Gargiulo: The opportunities are really endless. From a marketing side, we’ve used video contractors and off-site locations to create videos for our website and attorney bios. We now have the capability to do that in-house. Another example – our attorneys often produce written legal alerts to notify clients of changes in the law that could impact their business. We can now turn those into a video format, which would make our news more portable and easier to digest. We also have plans for e-learning services offered through our consulting subsidiary, Gray Reed Advisory Services. Stay tuned for more info on that development!
The Lawbook: What were some of the design/amenity ideas that didn’t make it to the final product?
Abel: By designing to the budget there were a few ideas that didn’t make it to the final design. However, due to rapidly changing, unpredictable supply chain issues, we had to re-select a few materials and scale back the quantities on a few others. We presented a concept for a custom ceiling tapestry over the staircase. The tapestry would add color, acoustics and visual interest. We sacrificed it to off-set construction inflation. Instead, acoustics were addressed with acoustical gypsum board while custom rugs provide pops of color.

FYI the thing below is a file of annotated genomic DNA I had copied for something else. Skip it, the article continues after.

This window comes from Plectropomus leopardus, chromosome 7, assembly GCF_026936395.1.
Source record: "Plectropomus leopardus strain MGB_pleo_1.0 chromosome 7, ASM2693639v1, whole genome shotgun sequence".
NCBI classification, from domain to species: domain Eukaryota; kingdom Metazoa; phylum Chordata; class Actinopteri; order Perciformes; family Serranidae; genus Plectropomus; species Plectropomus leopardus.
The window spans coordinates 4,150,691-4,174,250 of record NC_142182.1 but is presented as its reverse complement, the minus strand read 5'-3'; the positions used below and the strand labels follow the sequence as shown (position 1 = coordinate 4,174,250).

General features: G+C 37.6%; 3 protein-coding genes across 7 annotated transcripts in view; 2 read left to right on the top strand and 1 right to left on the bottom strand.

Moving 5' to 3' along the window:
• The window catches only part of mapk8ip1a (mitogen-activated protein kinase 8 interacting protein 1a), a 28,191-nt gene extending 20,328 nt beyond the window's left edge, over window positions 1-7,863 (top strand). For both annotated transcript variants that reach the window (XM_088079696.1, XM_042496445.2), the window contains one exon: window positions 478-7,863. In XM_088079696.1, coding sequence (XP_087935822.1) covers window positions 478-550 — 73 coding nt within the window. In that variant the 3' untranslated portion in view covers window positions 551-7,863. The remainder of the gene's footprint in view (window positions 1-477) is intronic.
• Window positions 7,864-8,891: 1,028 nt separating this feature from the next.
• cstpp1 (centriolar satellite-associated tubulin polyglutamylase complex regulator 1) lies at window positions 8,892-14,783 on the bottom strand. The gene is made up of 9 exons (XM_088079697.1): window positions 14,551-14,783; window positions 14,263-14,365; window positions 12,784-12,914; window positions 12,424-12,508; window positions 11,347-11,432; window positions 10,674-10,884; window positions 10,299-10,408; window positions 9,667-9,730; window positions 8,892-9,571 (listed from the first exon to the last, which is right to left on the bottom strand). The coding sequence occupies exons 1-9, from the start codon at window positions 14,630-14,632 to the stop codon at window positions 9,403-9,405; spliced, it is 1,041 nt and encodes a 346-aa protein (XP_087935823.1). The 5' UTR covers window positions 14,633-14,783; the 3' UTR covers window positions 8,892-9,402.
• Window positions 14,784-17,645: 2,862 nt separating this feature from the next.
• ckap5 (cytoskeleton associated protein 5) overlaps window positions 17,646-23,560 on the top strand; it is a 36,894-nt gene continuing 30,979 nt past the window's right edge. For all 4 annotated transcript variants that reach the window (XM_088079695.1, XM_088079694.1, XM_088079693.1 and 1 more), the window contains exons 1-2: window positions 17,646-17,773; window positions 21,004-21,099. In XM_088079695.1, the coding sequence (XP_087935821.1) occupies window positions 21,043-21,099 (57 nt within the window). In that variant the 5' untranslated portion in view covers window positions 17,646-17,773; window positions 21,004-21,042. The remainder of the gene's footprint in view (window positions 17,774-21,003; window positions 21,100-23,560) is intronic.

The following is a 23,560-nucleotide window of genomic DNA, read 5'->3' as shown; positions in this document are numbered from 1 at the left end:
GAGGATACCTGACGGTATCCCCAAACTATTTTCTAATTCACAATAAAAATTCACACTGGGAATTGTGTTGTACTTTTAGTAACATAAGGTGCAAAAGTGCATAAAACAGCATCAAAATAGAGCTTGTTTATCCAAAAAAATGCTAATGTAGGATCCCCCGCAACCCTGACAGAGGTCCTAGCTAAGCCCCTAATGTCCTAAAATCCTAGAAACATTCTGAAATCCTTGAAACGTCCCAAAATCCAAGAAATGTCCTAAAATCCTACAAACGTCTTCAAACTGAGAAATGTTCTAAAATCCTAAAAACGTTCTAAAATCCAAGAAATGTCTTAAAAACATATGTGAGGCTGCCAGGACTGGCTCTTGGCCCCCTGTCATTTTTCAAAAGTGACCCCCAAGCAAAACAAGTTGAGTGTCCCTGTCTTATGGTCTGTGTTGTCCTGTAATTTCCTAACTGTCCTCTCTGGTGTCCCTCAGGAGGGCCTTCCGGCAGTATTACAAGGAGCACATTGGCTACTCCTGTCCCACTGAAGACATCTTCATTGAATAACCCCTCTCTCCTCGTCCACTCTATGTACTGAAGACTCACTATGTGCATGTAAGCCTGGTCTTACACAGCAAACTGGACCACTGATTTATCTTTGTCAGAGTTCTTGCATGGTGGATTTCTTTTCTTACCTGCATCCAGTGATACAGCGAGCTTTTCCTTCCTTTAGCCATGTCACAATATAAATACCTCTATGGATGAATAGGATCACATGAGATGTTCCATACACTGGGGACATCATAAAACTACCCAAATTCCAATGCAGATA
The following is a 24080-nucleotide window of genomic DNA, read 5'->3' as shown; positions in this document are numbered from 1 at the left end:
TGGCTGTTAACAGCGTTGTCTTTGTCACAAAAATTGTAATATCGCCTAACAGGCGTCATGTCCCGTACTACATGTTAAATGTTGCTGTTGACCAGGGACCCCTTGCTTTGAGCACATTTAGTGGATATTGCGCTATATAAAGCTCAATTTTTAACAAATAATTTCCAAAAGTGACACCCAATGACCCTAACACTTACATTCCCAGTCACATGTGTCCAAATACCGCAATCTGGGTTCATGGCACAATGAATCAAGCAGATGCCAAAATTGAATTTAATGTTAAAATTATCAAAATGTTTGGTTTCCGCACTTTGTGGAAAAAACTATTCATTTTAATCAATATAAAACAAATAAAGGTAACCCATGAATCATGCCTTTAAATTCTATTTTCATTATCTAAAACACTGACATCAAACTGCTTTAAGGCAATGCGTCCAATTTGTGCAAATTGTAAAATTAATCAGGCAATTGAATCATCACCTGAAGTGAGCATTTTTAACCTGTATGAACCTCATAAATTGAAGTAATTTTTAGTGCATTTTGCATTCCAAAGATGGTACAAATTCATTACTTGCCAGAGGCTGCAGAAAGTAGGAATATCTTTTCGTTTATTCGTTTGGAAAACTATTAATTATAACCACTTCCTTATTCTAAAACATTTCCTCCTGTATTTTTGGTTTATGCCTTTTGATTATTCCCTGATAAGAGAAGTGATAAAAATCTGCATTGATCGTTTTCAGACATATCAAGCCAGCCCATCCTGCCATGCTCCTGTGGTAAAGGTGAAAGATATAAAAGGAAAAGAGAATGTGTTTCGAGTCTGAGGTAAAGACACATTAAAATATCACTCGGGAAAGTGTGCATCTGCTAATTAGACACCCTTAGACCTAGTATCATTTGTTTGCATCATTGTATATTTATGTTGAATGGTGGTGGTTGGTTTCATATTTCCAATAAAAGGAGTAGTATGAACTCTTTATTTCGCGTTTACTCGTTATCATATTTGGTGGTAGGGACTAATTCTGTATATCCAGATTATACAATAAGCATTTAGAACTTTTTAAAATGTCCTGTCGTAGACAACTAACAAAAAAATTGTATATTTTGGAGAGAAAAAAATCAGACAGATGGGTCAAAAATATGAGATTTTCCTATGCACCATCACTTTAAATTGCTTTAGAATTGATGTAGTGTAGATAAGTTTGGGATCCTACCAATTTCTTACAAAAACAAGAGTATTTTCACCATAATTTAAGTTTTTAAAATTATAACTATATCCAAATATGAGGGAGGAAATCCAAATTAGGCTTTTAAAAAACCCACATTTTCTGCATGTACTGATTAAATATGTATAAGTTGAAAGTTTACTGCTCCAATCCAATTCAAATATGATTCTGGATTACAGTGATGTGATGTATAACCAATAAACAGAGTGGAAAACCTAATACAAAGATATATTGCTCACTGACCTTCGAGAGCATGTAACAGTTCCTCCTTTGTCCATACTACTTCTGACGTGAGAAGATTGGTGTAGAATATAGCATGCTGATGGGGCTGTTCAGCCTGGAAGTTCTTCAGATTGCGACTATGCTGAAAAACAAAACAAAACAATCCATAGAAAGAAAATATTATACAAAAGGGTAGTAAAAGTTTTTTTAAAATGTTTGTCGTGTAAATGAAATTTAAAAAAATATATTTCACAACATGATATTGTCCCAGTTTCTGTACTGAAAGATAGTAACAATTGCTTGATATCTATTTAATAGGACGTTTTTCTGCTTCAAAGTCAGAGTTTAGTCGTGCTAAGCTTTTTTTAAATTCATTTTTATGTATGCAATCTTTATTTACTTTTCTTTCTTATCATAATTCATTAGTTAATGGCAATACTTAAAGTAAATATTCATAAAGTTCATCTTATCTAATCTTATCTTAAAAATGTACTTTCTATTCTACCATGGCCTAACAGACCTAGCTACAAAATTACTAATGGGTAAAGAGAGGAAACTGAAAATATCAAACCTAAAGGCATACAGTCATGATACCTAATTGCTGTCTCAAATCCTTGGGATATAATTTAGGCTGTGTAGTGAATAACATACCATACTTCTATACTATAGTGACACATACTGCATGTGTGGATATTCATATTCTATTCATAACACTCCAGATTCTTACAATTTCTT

The Lawbook: Is there anything else you would like to add?
Gargiulo: Our new space has coined a new phrase. Over the last couple of years, everyone has most certainly become familiar with WFH or Work From Home. However, our space has generated questions about how one might Live At Work, ironically abbreviated LAW.
Chauvin: There were several aspects of the design that were important to Gray Reed, using glass to provide transparency and bring in natural light; a timeless, warm neutral color palette; accent lighting to highlight art; and acoustic privacy. Mitigating sound played a huge role in the designing of the space. We worked with an acoustic consultant to ensure acoustic separation throughout most of the space. We successfully created a space where sound does not travel, and private conversations stay private.